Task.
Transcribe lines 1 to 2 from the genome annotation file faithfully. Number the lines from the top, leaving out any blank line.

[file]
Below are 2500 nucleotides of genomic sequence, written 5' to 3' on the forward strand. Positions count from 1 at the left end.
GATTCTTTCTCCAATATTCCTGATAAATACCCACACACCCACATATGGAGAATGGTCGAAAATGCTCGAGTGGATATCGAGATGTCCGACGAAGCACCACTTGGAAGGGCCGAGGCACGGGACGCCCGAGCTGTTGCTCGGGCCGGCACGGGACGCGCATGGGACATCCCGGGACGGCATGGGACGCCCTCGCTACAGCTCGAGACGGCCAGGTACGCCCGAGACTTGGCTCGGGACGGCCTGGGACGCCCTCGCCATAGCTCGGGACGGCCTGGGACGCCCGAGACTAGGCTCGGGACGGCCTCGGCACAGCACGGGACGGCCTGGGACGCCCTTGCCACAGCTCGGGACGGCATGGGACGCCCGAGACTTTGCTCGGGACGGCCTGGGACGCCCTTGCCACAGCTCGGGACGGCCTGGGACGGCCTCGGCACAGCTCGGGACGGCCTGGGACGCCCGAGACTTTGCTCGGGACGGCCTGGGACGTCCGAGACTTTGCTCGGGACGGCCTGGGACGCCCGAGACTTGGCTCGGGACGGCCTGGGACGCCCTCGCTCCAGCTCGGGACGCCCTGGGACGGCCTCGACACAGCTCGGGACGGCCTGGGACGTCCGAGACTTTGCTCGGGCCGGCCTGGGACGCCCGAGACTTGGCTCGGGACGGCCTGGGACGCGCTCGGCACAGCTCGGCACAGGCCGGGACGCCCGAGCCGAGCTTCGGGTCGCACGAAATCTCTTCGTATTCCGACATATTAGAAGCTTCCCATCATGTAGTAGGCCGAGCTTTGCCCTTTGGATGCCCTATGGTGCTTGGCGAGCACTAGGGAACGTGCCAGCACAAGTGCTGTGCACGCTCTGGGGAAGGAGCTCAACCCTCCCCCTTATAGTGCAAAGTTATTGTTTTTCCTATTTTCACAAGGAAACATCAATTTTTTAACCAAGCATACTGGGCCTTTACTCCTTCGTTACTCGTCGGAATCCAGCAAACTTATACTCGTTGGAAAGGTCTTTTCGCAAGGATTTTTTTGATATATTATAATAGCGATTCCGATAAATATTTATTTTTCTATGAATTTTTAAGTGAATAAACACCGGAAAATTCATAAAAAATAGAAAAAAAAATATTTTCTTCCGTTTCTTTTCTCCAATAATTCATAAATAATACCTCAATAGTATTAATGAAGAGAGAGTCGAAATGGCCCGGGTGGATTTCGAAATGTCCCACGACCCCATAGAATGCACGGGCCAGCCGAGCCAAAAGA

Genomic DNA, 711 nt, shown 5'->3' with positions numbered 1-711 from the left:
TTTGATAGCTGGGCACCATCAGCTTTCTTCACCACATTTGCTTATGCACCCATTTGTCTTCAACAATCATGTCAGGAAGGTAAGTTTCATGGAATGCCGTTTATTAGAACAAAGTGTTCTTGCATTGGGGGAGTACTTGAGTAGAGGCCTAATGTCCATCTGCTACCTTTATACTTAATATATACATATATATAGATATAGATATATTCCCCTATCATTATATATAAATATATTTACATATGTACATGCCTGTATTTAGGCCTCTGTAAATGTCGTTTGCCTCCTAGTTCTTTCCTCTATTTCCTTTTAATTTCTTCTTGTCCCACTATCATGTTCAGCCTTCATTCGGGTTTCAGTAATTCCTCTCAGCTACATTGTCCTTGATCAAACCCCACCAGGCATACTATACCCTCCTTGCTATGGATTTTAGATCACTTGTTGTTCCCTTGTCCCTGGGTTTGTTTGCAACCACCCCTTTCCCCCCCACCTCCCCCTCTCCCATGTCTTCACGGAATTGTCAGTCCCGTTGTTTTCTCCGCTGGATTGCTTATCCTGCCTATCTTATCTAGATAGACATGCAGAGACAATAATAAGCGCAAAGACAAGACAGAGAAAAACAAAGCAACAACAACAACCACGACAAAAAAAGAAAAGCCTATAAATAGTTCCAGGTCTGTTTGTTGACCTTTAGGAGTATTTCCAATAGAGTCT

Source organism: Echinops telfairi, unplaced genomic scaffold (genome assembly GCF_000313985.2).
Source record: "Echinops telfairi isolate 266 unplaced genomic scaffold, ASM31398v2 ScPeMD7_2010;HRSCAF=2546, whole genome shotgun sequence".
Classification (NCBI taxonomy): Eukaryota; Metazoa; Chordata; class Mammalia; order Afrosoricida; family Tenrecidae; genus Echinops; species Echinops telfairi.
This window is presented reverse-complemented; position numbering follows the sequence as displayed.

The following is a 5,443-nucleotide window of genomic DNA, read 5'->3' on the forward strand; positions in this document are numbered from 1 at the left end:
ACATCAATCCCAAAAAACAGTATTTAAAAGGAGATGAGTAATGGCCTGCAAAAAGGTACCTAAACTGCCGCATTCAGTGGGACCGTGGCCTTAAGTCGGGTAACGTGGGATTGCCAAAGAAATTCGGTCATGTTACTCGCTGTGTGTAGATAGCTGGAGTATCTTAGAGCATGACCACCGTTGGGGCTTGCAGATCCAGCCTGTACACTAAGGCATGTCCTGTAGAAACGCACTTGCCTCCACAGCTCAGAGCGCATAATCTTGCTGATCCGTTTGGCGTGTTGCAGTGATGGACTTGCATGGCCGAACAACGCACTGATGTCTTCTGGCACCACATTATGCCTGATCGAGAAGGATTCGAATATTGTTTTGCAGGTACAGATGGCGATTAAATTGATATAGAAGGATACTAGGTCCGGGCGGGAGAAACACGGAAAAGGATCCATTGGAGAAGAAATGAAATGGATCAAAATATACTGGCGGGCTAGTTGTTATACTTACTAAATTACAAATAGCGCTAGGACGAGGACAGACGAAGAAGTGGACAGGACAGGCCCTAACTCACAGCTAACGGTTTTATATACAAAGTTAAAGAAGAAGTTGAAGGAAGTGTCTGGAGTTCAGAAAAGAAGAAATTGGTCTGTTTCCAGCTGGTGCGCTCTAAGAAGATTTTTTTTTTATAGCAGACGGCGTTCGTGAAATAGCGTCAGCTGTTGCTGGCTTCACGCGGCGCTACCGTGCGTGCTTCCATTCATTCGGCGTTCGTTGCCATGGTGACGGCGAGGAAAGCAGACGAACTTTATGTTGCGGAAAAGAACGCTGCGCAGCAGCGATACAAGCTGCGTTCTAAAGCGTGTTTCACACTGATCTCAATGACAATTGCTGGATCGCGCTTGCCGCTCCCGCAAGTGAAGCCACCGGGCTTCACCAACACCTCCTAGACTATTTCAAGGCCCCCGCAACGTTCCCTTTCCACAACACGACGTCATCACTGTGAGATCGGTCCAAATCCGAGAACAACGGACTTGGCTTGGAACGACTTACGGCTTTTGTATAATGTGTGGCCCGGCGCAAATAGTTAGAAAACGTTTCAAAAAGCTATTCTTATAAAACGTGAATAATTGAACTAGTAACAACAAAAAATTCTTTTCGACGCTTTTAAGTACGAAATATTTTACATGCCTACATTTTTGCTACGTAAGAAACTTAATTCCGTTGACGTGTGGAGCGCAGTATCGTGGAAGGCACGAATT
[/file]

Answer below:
Below are 2500 nucleotides of genomic sequence, written 5' to 3' on the forward strand. Positions count from 1 at the left end.
GATTCTTTCTCCAATATTCCTGATAAATACCCACACACCCACATATGGAGAATGGTCGAAAATGCTCGAGTGGATATCGAGATGTCCGACGAAGCACCACTTGGAAGGGCCGAGGCACGGGACGCCCGAGCTGTTGCTCGGGCCGGCACGGGACGCGCATGGGACATCCCGGGACGGCATGGGACGCCCTCGCTACAGCTCGAGACGGCCAGGTACGCCCGAGACTTGGCTCGGGACGGCCTGGGACGCCCTCGCCATAGCTCGGGACGGCCTGGGACGCCCGAGACTAGGCTCGGGACGGCCTCGGCACAGCACGGGACGGCCTGGGACGCCCTTGCCACAGCTCGGGACGGCATGGGACGCCCGAGACTTTGCTCGGGACGGCCTGGGACGCCCTTGCCACAGCTCGGGACGGCCTGGGACGGCCTCGGCACAGCTCGGGACGGCCTGGGACGCCCGAGACTTTGCTCGGGACGGCCTGGGACGTCCGAGACTTTGCTCGGGACGGCCTGGGACGCCCGAGACTTGGCTCGGGACGGCCTGGGACGCCCTCGCTCCAGCTCGGGACGCCCTGGGACGGCCTCGACACAGCTCGGGACGGCCTGGGACGTCCGAGACTTTGCTCGGGCCGGCCTGGGACGCCCGAGACTTGGCTCGGGACGGCCTGGGACGCGCTCGGCACAGCTCGGCACAGGCCGGGACGCCCGAGCCGAGCTTCGGGTCGCACGAAATCTCTTCGTATTCCGACATATTAGAAGCTTCCCATCATGTAGTAGGCCGAGCTTTGCCCTTTGGATGCCCTATGGTGCTTGGCGAGCACTAGGGAACGTGCCAGCACAAGTGCTGTGCACGCTCTGGGGAAGGAGCTCAACCCTCCCCCTTATAGTGCAAAGTTATTGTTTTTCCTATTTTCACAAGGAAACATCAATTTTTTAACCAAGCATACTGGGCCTTTACTCCTTCGTTACTCGTCGGAATCCAGCAAACTTATACTCGTTGGAAAGGTCTTTTCGCAAGGATTTTTTTGATATATTATAATAGCGATTCCGATAAATATTTATTTTTCTATGAATTTTTAAGTGAATAAACACCGGAAAATTCATAAAAAATAGAAAAAAAAATATTTTCTTCCGTTTCTTTTCTCCAATAATTCATAAATAATACCTCAATAGTATTAATGAAGAGAGAGTCGAAATGGCCCGGGTGGATTTCGAAATGTCCCACGACCCCATAGAATGCACGGGCCAGCCGAGCCAAAAGA